There is something about Vancouver that attracts people like a magnet. It has a lot to do with the location on the west coast of British Columbia and the size. Vancouver is currently the eighth largest municipality in Canada and as such has several amenities, attractions, cultural diversities and as many assets as liabilities.
One of the many ways one can gauge progress in and around the city is by taking a closer look at the Vancouver real estate market. According to the Real Estate Board of Greater Vancouver there has been a shifting of sorts within the current market. While numbers pointed towards a record-setting pace in early 2016, in recent months dips have pushed figures back down to what local experts have termed “historically normal” levels.
Looking at the Numbers
According to the REBGV a total of 2,489 residential property sales were recorded in Metro Vancouver for August 2016. Compared to 3,362 sales in the same period in 2015 the numbers show a decrease of 26-percent. Going further back to August 2014 and there is a 10.2-percent decline (2,771 sales) and just a one percent difference from the 2,514 sales recorded in August 2013.
Compared to July 2016, August 2016 recorded a drop in property sales totaling 22.8-percent – that’s almost a quarter of total sales. While these decreases in overall sales can be a telltale sign about the state of the Vancouver real estate market, what it says to the REBGV is something else. The dip in the number of homes sold in the market also pushes down asking prices.
Prices Are Not The Issue
Typically when property sales figures shift downwards it is an indication that prices are too high for buyers. The REBGV says the current trend is not entirely related to that at all. In fact, in August the sales-to-active listings ratio was 29.3-percent which is considered a seller’s market. What may have a greater impact on the numbers currently is the recently implemented Foreign Buyers Tax which appears to have reduced foreign buyer activity.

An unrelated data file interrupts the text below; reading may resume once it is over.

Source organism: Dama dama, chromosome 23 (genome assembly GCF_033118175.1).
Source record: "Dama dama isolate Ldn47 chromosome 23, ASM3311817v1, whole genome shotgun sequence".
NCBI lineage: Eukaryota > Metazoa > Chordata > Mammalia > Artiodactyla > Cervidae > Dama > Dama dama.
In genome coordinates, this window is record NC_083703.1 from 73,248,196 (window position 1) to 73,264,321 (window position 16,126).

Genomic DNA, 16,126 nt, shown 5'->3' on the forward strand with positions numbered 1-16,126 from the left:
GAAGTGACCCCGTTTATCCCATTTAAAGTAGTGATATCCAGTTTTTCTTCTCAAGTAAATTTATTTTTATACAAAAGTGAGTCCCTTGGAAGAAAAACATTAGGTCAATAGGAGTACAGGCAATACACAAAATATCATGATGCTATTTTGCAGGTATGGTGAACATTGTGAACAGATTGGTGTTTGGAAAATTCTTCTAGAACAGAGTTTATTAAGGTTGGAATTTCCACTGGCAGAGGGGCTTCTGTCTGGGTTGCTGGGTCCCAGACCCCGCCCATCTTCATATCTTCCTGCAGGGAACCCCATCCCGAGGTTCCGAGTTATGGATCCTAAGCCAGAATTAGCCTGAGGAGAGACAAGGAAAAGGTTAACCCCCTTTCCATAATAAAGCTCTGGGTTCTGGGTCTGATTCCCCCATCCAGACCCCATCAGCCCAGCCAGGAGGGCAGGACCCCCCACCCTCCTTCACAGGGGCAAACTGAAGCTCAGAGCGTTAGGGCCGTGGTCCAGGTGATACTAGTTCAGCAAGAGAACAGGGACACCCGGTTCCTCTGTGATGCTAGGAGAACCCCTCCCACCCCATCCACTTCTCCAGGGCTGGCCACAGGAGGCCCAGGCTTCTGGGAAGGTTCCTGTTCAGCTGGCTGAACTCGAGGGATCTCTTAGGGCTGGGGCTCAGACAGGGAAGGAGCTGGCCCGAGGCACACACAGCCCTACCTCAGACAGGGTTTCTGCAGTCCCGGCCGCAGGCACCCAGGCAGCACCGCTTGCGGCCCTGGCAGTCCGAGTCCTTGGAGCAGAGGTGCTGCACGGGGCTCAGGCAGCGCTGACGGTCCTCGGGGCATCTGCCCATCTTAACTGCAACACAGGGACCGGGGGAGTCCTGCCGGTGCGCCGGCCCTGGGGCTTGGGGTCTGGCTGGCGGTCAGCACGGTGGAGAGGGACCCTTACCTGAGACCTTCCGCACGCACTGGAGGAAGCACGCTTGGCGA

The 15-percent tax went into effect August 1, 2016 and it is still far too early to see what impact it has had on the Vancouver real estate market. It is easy to lay some of the blame of dropping sales figures in the first month the tax has been in place on this development however, traditionally property sales dip in the middle of summer.
Yaletown Condos are a Different Matter
The upside to the shifting in the real estate market in Metro Vancouver is that apartment properties have not seen as much of a dip as detached homes have over the years. For example, according to the REBGV apartment sales in August 2016 totaled 1,343, down just 10.1-percent from August 2015. Plus, the benchmark price of apartment properties has seen an increasing trend.
The benchmark price recorded in August 2016 of an apartment property was $514, 300 – an increase of 26.9-percent from August 2015 and an increase of 6.1-percent since May 2016. In comparison, the benchmark price of a detached home increased in the past year by 31.1-percent with sales dropping 25.4-percent over the same period.
What Does All of This Mean?
Although there is no shortage of movement within the real estate market in Greater Vancouver, what seems to be the most stable of the properties are apartment units such as Yaletown condos. While prices of both homes and apartments have increased, and sales have decreased, the margins are narrower with apartments and Yaletown condos than with detached homes. This makes investing in a condo a wise choice in today’s Vancouver real estate market.